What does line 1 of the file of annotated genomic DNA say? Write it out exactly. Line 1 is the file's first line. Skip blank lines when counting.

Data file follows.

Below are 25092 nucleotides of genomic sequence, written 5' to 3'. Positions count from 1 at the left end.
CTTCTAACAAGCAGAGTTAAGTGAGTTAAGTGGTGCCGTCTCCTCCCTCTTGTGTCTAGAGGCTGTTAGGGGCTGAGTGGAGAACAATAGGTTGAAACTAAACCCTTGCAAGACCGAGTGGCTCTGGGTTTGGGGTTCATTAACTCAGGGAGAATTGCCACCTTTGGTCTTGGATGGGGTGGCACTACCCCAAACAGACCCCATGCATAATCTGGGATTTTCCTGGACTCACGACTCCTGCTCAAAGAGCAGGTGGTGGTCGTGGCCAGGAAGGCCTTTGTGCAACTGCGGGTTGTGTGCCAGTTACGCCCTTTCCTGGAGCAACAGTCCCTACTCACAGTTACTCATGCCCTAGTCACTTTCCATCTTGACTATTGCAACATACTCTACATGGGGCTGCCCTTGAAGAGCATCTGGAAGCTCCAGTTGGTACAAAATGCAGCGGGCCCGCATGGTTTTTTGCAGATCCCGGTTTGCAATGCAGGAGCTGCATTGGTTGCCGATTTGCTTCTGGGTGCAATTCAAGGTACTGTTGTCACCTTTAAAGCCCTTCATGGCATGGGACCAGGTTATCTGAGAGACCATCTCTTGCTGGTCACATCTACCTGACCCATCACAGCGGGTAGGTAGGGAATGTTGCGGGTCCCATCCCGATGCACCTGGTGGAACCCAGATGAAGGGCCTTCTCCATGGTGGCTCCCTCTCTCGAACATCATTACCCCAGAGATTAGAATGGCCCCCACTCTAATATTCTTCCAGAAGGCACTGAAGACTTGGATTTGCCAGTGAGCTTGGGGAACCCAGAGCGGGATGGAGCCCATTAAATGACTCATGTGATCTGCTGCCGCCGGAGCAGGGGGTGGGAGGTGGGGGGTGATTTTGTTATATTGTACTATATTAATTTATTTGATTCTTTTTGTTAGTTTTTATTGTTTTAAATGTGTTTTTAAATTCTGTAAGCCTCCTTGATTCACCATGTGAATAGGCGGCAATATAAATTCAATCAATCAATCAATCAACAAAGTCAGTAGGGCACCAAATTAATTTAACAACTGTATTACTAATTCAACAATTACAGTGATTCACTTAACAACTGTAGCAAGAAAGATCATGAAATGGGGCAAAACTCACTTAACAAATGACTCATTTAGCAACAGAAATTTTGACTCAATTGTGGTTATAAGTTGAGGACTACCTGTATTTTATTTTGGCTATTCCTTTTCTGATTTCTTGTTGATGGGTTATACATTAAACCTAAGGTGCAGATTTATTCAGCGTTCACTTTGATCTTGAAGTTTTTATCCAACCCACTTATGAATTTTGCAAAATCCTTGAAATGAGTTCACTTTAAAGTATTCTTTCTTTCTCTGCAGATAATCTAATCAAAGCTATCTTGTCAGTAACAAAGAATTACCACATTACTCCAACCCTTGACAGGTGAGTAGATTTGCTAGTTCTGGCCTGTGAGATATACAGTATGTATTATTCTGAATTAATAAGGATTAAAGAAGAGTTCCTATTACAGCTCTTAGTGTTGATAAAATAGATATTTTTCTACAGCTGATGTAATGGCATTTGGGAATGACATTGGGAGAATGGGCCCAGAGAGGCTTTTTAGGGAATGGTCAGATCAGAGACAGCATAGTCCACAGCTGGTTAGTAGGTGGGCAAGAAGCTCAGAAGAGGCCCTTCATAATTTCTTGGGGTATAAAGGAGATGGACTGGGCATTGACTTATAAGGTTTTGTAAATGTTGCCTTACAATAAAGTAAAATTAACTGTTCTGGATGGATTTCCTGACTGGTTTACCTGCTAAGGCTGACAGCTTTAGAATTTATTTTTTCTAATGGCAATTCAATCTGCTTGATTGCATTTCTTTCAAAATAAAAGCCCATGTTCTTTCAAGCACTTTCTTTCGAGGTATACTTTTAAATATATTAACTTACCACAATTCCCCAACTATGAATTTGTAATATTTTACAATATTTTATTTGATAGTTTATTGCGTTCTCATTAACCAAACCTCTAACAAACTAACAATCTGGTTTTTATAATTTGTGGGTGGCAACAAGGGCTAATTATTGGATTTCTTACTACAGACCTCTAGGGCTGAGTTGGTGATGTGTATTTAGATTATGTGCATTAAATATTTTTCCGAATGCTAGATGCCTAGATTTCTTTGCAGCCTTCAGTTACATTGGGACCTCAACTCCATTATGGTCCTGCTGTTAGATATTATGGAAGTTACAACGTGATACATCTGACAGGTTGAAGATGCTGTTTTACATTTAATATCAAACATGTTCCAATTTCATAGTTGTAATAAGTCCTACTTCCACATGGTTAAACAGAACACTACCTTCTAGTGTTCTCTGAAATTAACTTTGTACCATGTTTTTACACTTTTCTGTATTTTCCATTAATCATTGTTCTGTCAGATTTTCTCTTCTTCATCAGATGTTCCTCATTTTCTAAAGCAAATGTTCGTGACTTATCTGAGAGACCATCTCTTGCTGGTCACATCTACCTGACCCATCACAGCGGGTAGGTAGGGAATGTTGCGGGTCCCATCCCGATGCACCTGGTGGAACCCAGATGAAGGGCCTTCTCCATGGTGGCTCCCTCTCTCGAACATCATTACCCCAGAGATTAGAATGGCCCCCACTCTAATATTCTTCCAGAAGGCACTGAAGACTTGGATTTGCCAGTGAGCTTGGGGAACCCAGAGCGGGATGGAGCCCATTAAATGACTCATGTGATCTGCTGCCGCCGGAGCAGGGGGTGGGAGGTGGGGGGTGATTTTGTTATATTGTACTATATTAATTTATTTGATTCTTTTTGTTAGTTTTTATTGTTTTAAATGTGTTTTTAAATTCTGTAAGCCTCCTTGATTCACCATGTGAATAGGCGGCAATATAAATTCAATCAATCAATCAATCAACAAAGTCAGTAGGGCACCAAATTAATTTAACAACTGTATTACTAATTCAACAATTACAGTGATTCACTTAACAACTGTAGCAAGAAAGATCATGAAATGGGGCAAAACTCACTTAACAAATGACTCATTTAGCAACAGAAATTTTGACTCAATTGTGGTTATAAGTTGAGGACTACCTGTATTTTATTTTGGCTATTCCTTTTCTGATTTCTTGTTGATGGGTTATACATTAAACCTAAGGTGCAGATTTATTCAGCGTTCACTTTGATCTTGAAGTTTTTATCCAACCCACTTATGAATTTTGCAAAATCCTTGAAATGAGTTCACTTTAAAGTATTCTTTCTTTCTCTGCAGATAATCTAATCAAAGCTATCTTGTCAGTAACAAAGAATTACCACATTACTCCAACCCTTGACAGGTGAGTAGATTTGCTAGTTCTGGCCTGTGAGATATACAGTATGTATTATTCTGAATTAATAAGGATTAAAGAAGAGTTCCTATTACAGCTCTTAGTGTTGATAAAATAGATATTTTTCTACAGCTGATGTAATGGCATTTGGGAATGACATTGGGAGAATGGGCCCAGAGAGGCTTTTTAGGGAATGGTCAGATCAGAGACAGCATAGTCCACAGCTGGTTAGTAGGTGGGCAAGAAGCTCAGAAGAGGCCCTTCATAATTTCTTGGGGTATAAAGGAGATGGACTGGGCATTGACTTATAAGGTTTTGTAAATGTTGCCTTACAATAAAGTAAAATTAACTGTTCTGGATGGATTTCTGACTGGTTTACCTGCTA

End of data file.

Below are 25092 nucleotides of genomic sequence, written 5' to 3'. Positions count from 1 at the left end.